The infantry now have
their own version of "Google Earth" for combat. This computer application isn't
from Google, it just looks like Google Earth. The troops call their mapping
software TIGR (Tactical Ground Reporting
System). It's inspiration wasn't Google Earth, but mission planning software
the U.S. Air Force and Navy have been using for decades. The most recent
versions of the mission planning stuff looks like a commercial (as in from a
software store) flight simulator, but with a lot more information displayed.
Combat pilots have long used systems like this, which have been on computers
for over twenty years, to plan their missions. Before that, it was done
manually, on paper maps. Mission planning was not just about who would be
where, when and doing what, but also where the enemy defenses were, and the lay
on the land. That's because the best approach, to get under the radar, is on
the deck. For that, you have to know where the hills and valleys are.
For years, army and marine infantry
officers who knew of these mission planners, suggested to their bosses that the
army develop similar tools for the troops. Patrols, tactical movements and all
manner of combat missions could be more quickly, and effectively, planned with mission
planner support. Civilian wargame and simulation experts were also eager to do
it, and knew, especially in the last five years, that the technology was there.
The Department of Defense had already created a huge digital database of maps,
and laptop computers were powerful enough to handle the graphics and data
storage. The military had Internet type access in the combat zone.
The number, and intensity, of troops
calling for this sort of thing finally got the attention of the brass, and TIGR
began development as a DARPA (Advanced Research Projects Agency) effort. Two
years ago, the first combat units got TIGR for testing. In the last year, using
Rapid Fielding Initiative money ("mad money" units are given to buy whatever
gear they believe they need for combat
troops), TIGR went to war in Iraq.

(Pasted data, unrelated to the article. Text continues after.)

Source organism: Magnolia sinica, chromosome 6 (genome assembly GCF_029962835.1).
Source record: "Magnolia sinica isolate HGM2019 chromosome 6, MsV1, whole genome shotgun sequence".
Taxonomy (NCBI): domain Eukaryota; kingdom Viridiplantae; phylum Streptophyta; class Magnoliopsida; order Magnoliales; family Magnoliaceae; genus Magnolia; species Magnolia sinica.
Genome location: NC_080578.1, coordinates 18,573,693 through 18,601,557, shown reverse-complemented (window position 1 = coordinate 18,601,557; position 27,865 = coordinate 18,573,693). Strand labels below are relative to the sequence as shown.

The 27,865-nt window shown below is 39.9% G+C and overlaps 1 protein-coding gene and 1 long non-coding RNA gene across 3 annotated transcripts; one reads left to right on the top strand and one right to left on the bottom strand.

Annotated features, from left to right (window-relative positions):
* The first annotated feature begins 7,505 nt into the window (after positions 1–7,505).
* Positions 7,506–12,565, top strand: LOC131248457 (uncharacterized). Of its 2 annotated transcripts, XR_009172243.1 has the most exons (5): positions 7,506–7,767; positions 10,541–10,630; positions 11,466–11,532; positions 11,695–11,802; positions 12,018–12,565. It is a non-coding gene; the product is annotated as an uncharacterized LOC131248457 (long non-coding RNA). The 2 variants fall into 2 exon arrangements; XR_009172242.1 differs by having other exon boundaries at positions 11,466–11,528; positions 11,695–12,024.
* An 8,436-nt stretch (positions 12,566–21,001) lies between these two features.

TIGR actually solves two problems.
First, obviously, it provides troops with maps of their area, but with icons
indicating previous incidents (good and bad) and reports of enemy activity in
general. The maps are updated by the users, like a Wiki, and by intelligence
troops, so that the maps tend to show what is out there now, including recent
construction or battle damage. But it's second use is equally important. TIGR
gives troops, especially patrol leaders, an easy way to report what they saw on
their missions. It's these reports that create a clearer picture of what the
enemy is up to, and what friendly troops have been doing as well. Sergeants and
lieutenants have long complained about passing along written patrol and
after-action reports, and never getting much of anything back. Now they have
all that stuff, from thousands of patrols and combat actions, at their finger
TIGR looks like an Internet
application, which was intentional. If a soldier knows his way around one of
the Internet mapping programs, he will quickly get the hang of TIGR. And by
now, most troops know how to enter a report via a web site form, and attach
digital photos or video. These last two items, the troops have been bringing
back for years. Not just as mementos, but as valuable information about what's
out there, and what to watch for next time out. Facebook for the combat zone.
Now the infantry has a mission planning
tool, and it's even more useful than the one the pilots use, at least in Iraq
and Afghanistan. That's because the ground troops are doing most of the
fighting. The infantry run about ten times as many patrols and other combat missions,
as do the aviators. And the ground troops are far more likely to get shot at.
Just as the pilots discovered decades ago, mission planning tools can be a